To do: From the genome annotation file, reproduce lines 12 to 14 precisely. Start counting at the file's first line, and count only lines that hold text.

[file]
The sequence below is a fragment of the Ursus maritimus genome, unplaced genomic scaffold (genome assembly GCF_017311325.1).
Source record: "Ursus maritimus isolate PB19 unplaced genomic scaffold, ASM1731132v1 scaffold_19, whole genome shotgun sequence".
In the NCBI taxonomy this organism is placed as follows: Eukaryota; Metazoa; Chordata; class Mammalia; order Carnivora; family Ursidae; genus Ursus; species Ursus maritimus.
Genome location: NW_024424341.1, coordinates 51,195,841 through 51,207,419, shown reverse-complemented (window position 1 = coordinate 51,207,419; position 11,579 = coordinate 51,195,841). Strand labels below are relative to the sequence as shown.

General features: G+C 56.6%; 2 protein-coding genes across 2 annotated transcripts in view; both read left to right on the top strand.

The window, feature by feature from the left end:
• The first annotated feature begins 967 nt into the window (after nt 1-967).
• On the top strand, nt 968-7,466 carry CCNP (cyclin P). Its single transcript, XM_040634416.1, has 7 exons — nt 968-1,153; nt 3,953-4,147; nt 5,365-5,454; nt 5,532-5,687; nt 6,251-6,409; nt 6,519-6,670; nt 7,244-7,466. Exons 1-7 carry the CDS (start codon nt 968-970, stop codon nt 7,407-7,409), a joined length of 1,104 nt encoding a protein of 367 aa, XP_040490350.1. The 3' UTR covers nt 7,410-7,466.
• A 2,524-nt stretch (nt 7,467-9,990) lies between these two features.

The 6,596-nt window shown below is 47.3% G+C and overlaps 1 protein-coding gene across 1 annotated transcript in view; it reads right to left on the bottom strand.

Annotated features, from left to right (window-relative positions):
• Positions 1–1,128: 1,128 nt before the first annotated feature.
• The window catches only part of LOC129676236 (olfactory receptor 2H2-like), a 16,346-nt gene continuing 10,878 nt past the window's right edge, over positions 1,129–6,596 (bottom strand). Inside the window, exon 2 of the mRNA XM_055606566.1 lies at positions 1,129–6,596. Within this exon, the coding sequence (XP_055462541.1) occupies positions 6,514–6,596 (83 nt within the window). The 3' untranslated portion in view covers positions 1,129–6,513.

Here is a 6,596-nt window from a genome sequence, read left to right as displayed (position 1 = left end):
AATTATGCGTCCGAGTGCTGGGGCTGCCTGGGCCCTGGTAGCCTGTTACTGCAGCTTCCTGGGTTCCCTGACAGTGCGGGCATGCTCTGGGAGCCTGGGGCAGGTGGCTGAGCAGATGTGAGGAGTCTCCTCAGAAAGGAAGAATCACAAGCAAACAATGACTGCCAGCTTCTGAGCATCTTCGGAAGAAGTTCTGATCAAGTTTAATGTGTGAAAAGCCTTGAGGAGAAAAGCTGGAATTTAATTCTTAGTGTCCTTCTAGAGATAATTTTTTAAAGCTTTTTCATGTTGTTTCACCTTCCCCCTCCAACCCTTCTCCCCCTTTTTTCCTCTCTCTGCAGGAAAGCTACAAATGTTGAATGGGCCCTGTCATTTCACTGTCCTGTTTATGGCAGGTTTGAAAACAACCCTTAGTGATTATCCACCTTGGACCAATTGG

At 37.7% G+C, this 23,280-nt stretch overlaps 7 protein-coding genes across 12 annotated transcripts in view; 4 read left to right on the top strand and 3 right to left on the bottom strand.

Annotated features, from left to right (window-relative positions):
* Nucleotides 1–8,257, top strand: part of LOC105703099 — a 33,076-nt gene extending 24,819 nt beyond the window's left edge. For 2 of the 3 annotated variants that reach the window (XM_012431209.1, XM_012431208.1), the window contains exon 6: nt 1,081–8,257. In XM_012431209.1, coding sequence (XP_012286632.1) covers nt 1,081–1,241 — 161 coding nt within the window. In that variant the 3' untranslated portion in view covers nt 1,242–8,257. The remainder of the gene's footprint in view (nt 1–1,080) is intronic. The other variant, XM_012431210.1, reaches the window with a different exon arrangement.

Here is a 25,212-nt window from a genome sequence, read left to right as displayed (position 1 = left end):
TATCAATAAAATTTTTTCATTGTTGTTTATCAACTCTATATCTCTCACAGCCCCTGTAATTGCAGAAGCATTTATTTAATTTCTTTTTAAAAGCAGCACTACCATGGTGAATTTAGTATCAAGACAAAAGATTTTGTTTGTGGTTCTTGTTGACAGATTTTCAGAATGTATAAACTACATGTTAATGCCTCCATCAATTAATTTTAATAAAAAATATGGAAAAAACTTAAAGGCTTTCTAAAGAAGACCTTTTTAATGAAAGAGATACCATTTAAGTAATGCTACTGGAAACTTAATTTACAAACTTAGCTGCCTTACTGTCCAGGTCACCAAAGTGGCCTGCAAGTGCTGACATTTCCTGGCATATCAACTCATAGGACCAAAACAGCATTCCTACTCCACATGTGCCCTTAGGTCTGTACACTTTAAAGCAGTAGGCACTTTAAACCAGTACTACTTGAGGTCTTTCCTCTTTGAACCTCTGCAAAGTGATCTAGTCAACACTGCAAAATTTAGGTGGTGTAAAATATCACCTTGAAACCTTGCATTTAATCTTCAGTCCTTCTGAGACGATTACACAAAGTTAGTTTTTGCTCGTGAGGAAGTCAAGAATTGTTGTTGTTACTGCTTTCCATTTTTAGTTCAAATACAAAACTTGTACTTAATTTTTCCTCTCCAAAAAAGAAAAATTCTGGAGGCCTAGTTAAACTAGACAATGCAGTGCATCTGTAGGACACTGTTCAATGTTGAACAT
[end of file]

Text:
• Positions 1–1,128: 1,128 nt before the first annotated feature.
• The window catches only part of LOC129676236 (olfactory receptor 2H2-like), a 16,346-nt gene continuing 10,878 nt past the window's right edge, over positions 1,129–6,596 (bottom strand). Inside the window, exon 2 of the mRNA XM_055606566.1 lies at positions 1,129–6,596. Within this exon, the coding sequence (XP_055462541.1) occupies positions 6,514–6,596 (83 nt within the window). The 3' untranslated portion in view covers positions 1,129–6,513.

Here is a 6,596-nt window from a genome sequence, read left to right as displayed (position 1 = left end):